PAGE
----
See “Human and Doll's Hair in a Gastric Trichobezoar, Endoscopic Retrieval Hazards” by Niţă et al on page 163.
In the 1980's action adventure television series, the title character, Angus “Mac” MacGyver, is known for using simple, readily available objects to elegantly innovate his way out of trouble. In the Grimm Brother's fairy tale, the princess Rapunzel uses her incredibly long and strong hair to plot her escape from a tower. Although these 2 heroes have seemingly little in common, all pediatric gastroenterologists should be aware of their rare but true potential to cross paths in the endoscopy suite, as well as various mishaps that might ensue.
In this issue of the journal, Niţă et al (1) describe their use of electric and argon plasma cautery (APC) to effect the endoscopic removal of a 30 cm trichobezoar from a 9-year old girl who meets criteria for “Rapunzel Syndrome” by its extension into the distal duodenum. The authors, who staff an internationally renowned center of excellence for pediatric therapeutic endoscopy, display their propensity for MacGyvering technologies that are generally available to many pediatric endoscopists. They also provide our close-knit pediatric gastrointestinal (GI) community with an honest and gripping case report that is appropriately cautionary. In addition, Niţă and colleagues have performed a useful literature review that suggests endoscopic removal of trichobezoars should currently be understood to have a 30% success rate.
On their part, bezoars have a long and storied history in clinical medicine. There are many colorful reports dating from the 18th century of their oft-surprising discovery; their varied, but always magnificently gross composition; as well as numerous surgical and nonsurgical techniques for extraction. Trichobezoars are generally constituted of human hair, but have been described previously to include pet and doll hair, as well as plastic bristles from brushes (2). They can present with anemia, weight loss, and hypoproteinemia, and are well associated with severe complications of mucosal ulceration, perforation, and obstruction (3). The presence of a trichobezoar is generally first revealed in standard radiological imaging. Nevertheless, the diagnostic gold standard is upper endoscopy, which can be used both to visualize esophageal and gastric components, as well as to obtain biopsies for compositional analysis.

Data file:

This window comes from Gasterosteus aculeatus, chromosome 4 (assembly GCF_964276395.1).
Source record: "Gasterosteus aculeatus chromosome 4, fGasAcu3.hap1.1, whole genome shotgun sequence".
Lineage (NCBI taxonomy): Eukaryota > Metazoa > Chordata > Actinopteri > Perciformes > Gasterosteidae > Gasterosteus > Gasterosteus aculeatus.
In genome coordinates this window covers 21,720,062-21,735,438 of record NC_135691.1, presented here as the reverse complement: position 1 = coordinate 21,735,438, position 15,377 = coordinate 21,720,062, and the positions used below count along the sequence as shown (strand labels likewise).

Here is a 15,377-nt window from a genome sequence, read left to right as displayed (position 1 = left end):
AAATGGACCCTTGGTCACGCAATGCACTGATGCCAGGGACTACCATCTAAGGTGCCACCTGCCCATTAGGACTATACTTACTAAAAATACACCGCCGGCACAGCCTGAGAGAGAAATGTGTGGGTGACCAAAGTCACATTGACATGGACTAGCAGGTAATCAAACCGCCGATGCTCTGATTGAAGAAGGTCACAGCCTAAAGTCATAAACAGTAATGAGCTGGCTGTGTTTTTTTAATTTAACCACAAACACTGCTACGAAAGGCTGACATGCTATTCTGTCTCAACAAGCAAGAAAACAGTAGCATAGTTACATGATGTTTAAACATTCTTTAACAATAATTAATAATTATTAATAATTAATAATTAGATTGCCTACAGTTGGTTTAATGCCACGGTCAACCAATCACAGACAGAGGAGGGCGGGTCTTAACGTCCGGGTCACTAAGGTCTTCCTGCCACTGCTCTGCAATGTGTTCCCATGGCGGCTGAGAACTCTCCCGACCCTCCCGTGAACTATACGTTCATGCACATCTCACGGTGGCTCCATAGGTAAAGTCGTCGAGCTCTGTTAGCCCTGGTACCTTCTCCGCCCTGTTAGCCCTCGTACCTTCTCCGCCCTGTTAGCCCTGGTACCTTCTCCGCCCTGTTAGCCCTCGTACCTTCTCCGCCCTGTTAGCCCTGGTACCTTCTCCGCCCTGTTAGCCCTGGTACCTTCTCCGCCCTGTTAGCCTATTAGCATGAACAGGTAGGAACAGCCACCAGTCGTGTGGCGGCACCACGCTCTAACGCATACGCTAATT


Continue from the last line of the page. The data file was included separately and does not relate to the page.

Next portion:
Although endoscopic therapy is considered effective for small bezoars composed of vegetable matter (phytobezoars) and milk curd (lactobezoars), its role in managing trichobezoars continues to be explored (4). Endoscopy is limited in its utility for gauging length, volume, depth, and complexity of a trichobezoar, as well as the full extent of damage it may have inflicted on the intestinal wall before diagnosis (2). Pre-procedural diagnosis of Rapunzel syndrome with extension of a trichobezoar into and even beyond the small bowel should ideally involve both endoscopy and a CT scan (4). Postprocedural monitoring for late complications because of perforation that may not have been apparent to the endoscopy team may also be appropriate.
Treatment of a trichobezoar once identified is critical. In 1938, the legendary American surgeon and medical MacGyver, Dr Michael DeBakey, was the lead author on a review of more than 300 phyto, lacto and trichobezoars that confirmed nonoperative mortality to be very high at 73%, while operative mortality was 5% (5). In 2010, Gorter et al (6) sought to review all case reports of trichobezoars and found 100 of 108 patients (92.5%) had been treated by surgical laparotomy, with a 100% success rate and a 12% complication rate. Gorter also reported that laparoscopic extraction had been performed in 3 patients, whereas endoscopic success was very low at 5%.
Fast-forward to 2020 and you will find that surgeons have continued to pursue laparoscopic approaches to Rapunzel syndrome (7). Similar to their surgical colleagues, there are few challenges, advanced endoscopists enjoy tackling more than those posed by conventions that proclaim laparotomy as “treatment of choice,” especially for intraluminal conditions. In their article, Niţă and colleagues note that a decade has passed since Gorter's publication, during which endoscopic techniques and endoscopist abilities have improved. By providing an updated review of the literature, they are to be commended for continuing to examine whether and when endoscopic removal of trichobezoars, rather than surgical removal via laparotomy or laparoscopy, should be considered.